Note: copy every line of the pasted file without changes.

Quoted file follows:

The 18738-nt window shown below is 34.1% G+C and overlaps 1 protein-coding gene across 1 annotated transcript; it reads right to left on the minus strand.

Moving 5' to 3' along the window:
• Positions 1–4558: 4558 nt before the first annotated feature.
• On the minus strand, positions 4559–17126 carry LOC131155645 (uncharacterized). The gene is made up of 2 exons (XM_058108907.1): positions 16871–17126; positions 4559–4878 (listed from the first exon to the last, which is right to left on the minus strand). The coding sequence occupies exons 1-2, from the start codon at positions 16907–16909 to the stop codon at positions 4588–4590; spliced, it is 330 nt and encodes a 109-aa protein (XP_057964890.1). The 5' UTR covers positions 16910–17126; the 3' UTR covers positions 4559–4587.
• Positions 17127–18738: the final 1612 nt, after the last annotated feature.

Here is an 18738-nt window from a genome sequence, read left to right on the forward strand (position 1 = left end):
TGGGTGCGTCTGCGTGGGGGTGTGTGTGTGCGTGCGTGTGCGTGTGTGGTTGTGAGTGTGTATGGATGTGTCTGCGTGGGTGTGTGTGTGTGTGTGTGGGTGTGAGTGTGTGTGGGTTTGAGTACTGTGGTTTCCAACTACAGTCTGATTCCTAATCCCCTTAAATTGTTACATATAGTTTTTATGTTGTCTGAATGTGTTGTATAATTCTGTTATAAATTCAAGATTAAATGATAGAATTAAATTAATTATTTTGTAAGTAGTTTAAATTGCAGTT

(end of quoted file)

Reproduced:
The 18738-nt window shown below is 34.1% G+C and overlaps 1 protein-coding gene across 1 annotated transcript; it reads right to left on the minus strand.

Moving 5' to 3' along the window:
• Positions 1–4558: 4558 nt before the first annotated feature.
• On the minus strand, positions 4559–17126 carry LOC131155645 (uncharacterized). The gene is made up of 2 exons (XM_058108907.1): positions 16871–17126; positions 4559–4878 (listed from the first exon to the last, which is right to left on the minus strand). The coding sequence occupies exons 1-2, from the start codon at positions 16907–16909 to the stop codon at positions 4588–4590; spliced, it is 330 nt and encodes a 109-aa protein (XP_057964890.1). The 5' UTR covers positions 16910–17126; the 3' UTR covers positions 4559–4587.
• Positions 17127–18738: the final 1612 nt, after the last annotated feature.

Here is an 18738-nt window from a genome sequence, read left to right on the forward strand (position 1 = left end):
TGGGTGCGTCTGCGTGGGGGTGTGTGTGTGCGTGCGTGTGCGTGTGTGGTTGTGAGTGTGTATGGATGTGTCTGCGTGGGTGTGTGTGTGTGTGTGTGGGTGTGAGTGTGTGTGGGTTTGAGTACTGTGGTTTCCAACTACAGTCTGATTCCTAATCCCCTTAAATTGTTACATATAGTTTTTATGTTGTCTGAATGTGTTGTATAATTCTGTTATAAATTCAAGATTAAATGATAGAATTAAATTAATTATTTTGTAAGTAGTTTAAATTGCAGTT